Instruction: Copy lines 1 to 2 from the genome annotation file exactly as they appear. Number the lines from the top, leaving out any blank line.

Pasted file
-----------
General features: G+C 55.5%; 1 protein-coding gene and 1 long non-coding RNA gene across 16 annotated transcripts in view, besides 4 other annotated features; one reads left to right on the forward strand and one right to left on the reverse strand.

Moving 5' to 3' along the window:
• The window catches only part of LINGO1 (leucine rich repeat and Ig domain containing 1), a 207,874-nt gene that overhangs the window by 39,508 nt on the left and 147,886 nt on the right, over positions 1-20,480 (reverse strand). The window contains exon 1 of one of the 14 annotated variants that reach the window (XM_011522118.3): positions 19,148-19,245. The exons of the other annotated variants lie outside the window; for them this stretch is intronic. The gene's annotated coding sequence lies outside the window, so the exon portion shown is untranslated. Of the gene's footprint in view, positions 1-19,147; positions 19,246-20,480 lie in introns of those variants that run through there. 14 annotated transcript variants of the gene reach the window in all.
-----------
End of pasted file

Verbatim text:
General features: G+C 55.5%; 1 protein-coding gene and 1 long non-coding RNA gene across 16 annotated transcripts in view, besides 4 other annotated features; one reads left to right on the forward strand and one right to left on the reverse strand.

Moving 5' to 3' along the window: